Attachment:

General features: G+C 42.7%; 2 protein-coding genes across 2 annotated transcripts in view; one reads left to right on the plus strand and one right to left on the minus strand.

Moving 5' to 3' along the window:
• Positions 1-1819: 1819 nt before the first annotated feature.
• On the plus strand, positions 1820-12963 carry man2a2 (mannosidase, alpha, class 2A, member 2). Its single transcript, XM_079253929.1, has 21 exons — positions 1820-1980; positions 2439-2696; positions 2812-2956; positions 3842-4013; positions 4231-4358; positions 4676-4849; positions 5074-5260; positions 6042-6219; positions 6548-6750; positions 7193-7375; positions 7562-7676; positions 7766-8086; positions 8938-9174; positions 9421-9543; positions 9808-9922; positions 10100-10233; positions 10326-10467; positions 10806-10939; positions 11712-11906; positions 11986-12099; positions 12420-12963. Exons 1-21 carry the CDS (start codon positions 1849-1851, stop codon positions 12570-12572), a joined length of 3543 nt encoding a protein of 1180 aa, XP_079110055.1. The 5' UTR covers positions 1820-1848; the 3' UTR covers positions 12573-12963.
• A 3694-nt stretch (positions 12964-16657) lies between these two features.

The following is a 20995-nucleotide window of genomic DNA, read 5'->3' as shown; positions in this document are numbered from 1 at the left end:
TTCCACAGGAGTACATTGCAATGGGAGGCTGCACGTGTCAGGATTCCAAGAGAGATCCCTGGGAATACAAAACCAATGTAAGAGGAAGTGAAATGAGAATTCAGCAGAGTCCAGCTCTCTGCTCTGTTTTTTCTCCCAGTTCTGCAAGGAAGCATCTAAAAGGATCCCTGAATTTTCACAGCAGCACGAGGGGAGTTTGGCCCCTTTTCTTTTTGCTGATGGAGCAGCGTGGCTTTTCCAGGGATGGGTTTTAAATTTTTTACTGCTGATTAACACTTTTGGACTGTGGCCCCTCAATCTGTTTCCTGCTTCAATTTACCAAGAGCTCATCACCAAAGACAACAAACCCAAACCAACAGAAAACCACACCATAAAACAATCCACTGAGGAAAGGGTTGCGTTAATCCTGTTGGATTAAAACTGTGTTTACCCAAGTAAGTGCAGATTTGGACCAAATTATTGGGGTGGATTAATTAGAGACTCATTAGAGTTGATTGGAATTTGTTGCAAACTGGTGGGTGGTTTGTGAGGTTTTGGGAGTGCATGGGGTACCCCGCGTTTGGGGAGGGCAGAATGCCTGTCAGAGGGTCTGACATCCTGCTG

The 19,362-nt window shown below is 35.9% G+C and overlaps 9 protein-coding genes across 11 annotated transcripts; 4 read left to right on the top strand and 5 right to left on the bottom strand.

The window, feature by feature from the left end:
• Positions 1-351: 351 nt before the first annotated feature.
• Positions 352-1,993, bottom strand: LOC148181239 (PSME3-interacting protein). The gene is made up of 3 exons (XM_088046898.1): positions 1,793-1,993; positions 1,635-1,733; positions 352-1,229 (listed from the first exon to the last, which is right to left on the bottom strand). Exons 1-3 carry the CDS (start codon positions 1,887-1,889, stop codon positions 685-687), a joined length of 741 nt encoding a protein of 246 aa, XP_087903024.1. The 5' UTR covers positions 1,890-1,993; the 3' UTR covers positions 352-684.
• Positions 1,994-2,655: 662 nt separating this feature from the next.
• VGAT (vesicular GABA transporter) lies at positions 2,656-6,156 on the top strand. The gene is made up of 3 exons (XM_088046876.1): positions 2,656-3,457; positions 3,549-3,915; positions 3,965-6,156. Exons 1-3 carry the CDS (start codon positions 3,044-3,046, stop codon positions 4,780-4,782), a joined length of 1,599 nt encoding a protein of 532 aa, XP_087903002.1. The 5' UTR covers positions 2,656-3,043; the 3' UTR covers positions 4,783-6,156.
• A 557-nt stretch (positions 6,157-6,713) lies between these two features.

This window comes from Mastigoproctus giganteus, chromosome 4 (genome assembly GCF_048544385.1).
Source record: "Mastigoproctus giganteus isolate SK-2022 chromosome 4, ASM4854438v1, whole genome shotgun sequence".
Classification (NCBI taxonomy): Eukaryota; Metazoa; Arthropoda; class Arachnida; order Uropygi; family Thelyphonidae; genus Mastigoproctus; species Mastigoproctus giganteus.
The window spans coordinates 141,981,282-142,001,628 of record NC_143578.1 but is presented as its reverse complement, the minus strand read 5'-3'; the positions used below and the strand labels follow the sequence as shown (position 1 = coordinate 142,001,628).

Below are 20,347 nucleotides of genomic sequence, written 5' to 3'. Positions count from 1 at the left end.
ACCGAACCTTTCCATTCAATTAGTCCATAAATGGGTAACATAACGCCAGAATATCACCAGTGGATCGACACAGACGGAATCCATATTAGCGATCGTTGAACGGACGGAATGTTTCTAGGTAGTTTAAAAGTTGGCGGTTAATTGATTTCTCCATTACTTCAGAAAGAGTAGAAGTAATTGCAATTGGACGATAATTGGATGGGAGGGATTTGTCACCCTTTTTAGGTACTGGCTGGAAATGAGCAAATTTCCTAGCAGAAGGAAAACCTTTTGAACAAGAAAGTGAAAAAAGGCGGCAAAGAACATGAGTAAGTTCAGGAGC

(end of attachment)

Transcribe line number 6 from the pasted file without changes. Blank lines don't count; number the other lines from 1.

The following is a 20995-nucleotide window of genomic DNA, read 5'->3' as shown; positions in this document are numbered from 1 at the left end: